Dev F, on 19 July 2013 - 09:34 PM, said:
I find it rather amusing that the right-wingers are trying to take the not-at-all-unexpected disintegration of a city that's been roiled for decades by a perfect storm of idiosyncratic problems that go far beyond mere municipal economic policy, and turn it into some campfire tale of terror about how the evils of liberalism can strike without warning, and who knows what city will be next!
A Model City created by the Democrats and it fails, who is to blame? And goodness knows there was plenty of warning by the opposing party, but yet it still happened.
This was years in the making with billions of government dollars.
One of the most important things to remember about socialism – or coercion of any kind – is it fails eventually because human beings have an innate desire for liberty and a strong need for personal property rights. In fact, the origins of government lie in the need of agricultural communities to protect themselves from violence and theft. So it is particularly ironic that in more recent times, it is government itself that has more frequently played the role of bandit. When you start taxing people at extreme rates to pay for socialist “benefits,” when you start telling them which schools their children must attend, when you start giving jobs away to people based on race instead of ability… you quash human freedom, which bogs down productivity… and if continued for long enough, leads to social collapse.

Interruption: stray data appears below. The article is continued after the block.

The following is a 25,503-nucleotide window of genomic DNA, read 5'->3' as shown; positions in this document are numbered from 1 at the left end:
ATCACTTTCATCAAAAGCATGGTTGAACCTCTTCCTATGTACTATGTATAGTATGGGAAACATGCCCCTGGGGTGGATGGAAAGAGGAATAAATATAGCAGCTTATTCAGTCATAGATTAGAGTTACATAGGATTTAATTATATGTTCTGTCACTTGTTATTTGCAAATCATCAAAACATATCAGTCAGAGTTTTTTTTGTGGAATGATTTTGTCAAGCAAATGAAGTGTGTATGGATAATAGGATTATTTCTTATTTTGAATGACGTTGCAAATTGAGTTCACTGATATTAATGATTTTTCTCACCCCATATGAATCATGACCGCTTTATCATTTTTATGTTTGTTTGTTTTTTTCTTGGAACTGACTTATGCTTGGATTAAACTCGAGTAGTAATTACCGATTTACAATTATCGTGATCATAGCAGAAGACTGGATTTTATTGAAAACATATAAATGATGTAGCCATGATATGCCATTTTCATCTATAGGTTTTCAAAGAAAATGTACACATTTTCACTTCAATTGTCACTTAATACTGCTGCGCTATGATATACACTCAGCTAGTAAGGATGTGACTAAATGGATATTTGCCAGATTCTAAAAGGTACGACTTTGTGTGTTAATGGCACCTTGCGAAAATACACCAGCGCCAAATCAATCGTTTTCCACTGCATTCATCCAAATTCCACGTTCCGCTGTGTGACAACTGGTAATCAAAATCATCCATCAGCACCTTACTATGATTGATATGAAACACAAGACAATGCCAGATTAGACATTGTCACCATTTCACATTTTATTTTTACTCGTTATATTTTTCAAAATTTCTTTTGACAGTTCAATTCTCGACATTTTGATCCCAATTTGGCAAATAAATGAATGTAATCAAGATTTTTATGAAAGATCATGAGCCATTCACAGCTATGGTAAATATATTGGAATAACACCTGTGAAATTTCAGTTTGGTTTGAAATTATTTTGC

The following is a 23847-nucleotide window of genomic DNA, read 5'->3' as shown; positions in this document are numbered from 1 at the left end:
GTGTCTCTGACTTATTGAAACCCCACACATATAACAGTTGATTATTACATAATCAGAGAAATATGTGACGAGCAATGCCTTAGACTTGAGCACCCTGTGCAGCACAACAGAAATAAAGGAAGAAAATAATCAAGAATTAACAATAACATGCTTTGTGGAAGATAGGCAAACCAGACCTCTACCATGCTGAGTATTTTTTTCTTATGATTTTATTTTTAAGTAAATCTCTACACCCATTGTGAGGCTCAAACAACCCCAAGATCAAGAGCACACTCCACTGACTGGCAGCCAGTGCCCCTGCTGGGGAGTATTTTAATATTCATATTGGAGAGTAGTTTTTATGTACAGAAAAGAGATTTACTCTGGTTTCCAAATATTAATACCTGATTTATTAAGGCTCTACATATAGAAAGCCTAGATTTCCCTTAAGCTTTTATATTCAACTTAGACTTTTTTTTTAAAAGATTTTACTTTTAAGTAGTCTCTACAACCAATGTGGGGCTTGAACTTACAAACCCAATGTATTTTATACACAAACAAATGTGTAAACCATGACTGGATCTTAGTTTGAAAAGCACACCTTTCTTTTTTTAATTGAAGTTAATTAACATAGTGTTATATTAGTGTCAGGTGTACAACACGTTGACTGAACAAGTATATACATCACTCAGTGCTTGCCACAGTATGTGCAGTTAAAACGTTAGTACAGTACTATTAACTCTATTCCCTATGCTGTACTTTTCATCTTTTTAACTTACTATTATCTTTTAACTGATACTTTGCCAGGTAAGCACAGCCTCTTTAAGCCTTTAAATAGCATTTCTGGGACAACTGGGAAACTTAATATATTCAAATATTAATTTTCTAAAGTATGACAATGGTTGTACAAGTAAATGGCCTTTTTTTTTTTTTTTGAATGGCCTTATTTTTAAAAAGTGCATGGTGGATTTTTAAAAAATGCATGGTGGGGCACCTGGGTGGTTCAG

In 1961, the last Republican mayor of Detroit lost his re-election bid to a young, intelligent Democrat, with the overwhelming support of newly organized black voters. His name was Jerome Cavanagh. The incumbent was widely considered to be corrupt (and later served 10 years in prison for tax evasion). Cavanagh, a white man, pandered to poor underclass black voters. He marched with Martin Luther King down the streets of Detroit in 1963. (Of course, marching with King was the right thing to do… It’s just Cavanagh’s motives were political not moral.) He instated aggressive affirmative action policies at City Hall. And most critically, he greatly expanded the role of the government in Detroit, taking advantage of President Lyndon Johnson’s “Model Cities Program” – the first great experiment in centralized urban planning.
Mayor Cavanagh was the only elected official to serve on Johnson’s task force. And Detroit received widespread acclaim for its leadership in the program, which attempted to turn a nine-square-mile section of the city (with 134,000 inhabitants) into a “model city.” More than $400 million was spent trying to turn inner cities into shining new monuments to government planning. In short, the feds and Democratic city mayors were soon telling people where to live, what to build, and what businesses to open or close. In return, the people received cash, training, education, and health care.